Oxidative stress occurs when a cell has a build-up of certain free radicals. These free radicals are highly reactive molecules or ions produced as byproducts during metabolic reactions. Free radicals like peroxide, hydroxide radical (OH–), superoxides, singlet oxygen (oxygen with an unpaired electron), and alpha-oxygen are called Reactive Oxygen Species or ROS. These ROS can react with biomolecules like proteins, lipids and nucleic acids (DNA and RNA), causing them to become defective. This can eventually lead to mutation or cell death.
How Does A Deficieny Of G6PD Cause Favism?
In most cells, a G6PD deficiency is fine, as they have other ways of protecting themselves from oxidative stress. Most cells in the body make certain protective proteins in times of cellular stress.
However, this is not so for your Red Blood Cells (RBCs)
RBCs do not have a nucleus or genetic material, so they cannot make any new proteins, protective or otherwise. They, therefore, rely solely on certain built-in protective mechanisms. NADPH produced by G6PD plays a central role in this protection.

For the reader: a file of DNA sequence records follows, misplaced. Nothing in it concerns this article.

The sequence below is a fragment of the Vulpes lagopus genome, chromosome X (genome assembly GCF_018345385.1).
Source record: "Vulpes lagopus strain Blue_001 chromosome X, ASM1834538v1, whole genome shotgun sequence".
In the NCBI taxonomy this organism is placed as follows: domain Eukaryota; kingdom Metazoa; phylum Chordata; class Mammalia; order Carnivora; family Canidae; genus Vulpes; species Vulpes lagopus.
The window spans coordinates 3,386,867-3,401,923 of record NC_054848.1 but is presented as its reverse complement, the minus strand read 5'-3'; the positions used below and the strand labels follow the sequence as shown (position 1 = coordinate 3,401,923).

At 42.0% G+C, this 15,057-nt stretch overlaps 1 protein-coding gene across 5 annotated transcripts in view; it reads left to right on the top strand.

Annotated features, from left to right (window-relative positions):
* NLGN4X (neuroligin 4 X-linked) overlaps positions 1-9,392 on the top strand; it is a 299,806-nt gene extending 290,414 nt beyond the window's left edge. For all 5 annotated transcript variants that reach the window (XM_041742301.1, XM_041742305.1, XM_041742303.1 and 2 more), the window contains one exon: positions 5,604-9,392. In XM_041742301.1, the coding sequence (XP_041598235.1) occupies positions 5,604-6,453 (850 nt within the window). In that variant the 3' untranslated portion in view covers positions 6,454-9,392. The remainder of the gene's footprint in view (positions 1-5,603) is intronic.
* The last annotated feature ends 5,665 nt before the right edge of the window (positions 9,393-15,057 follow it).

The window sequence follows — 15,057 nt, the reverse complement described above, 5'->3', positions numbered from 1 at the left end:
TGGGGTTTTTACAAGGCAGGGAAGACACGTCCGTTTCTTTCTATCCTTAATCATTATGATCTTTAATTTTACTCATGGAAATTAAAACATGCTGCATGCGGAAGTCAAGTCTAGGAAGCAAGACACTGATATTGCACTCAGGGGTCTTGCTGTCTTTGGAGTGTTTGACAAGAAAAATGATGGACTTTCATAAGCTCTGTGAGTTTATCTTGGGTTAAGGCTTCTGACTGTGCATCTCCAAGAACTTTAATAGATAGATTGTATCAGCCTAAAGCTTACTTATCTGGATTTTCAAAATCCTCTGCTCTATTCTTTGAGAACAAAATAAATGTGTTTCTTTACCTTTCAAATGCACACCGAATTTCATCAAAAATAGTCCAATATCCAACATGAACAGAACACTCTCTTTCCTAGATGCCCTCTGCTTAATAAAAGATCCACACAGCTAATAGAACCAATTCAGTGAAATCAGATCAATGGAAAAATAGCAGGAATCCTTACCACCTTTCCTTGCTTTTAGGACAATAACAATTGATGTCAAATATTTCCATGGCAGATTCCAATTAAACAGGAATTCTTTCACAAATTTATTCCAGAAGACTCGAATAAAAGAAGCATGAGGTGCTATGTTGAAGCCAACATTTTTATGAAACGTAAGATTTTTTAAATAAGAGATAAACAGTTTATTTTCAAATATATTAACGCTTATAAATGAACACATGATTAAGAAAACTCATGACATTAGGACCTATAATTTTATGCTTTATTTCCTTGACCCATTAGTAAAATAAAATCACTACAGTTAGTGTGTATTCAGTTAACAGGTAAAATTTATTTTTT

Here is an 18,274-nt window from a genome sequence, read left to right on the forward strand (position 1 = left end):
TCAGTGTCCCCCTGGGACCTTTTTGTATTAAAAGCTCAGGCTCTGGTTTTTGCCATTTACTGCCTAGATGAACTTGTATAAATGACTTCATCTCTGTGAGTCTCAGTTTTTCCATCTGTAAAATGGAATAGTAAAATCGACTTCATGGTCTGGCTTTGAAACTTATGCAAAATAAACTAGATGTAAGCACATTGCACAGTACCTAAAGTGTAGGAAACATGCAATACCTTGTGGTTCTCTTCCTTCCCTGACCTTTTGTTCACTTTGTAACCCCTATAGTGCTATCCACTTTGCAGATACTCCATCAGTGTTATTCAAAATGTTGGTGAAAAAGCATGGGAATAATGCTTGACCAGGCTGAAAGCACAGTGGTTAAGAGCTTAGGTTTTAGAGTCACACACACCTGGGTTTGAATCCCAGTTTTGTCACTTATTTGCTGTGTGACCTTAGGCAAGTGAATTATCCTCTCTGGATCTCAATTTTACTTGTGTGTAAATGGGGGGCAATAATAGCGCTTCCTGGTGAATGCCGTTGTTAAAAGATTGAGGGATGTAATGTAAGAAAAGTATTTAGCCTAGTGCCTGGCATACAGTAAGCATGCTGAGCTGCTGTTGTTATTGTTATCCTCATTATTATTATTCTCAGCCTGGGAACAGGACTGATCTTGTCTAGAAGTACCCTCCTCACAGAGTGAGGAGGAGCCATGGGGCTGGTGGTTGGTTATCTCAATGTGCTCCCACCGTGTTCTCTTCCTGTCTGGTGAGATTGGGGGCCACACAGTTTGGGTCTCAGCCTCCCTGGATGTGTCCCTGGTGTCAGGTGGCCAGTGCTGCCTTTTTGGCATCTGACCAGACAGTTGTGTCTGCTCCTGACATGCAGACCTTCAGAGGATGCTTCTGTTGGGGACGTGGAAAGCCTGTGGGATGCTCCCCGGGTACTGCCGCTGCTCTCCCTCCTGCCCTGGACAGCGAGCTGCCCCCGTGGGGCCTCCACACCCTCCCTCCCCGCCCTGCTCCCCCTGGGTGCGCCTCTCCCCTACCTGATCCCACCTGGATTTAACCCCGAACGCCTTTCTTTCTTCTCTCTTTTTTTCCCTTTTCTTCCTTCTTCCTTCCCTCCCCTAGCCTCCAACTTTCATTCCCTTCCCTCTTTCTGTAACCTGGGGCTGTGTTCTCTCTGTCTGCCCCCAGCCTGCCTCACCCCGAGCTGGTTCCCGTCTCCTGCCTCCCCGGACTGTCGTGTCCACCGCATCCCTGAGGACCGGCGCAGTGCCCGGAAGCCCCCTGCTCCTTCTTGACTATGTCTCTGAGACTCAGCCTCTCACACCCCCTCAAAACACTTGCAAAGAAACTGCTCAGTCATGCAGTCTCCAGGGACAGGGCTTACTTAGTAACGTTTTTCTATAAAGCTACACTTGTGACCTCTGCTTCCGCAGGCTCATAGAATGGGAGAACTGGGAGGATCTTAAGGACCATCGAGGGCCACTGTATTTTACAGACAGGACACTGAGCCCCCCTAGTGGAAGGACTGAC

Since G6PD is the first enzyme in the pentose phosphate pathway, its deficiency is a bottleneck to the rest of the pathway. If the rest of the reactions in the pathway cannot happen fast enough, then there won’t be enough NADPH in the cells which causes a problems.
How Does NADPH Protect The Cell From Oxidative Stress?
NADPH interacts with another protein called glutathione to shield the cell from free radicals.
Glutathione exists in two forms—a reduced form (GSH) and an oxidized form (GSSG). The first step of the antioxidant defense is NADPH reducing GSSG to GSH.
These reduced glutathione molecules go on to reduce free radicals, especially peroxides, which are the biggest threats to the RBCs. Reducing the free radicals prevents them from wrecking havoc in the cell.
The glutathione returns once more to its oxidized state as GSSG waiting to be reduced by another NADPH molecule. An NADP+ molecule is generated in the first reaction, which goes on to G6PD to get reduced again, repeating the cycle over and over.
Without enough G6PD, the RBC will have a shortage of NADPH. Without NADPH, glutathione won’t be able to reduce free radicals, and the result will be chaos! Anarchist free radicals will oxidize lipids that make up the cell membrane and the proteins that hold the membrane together.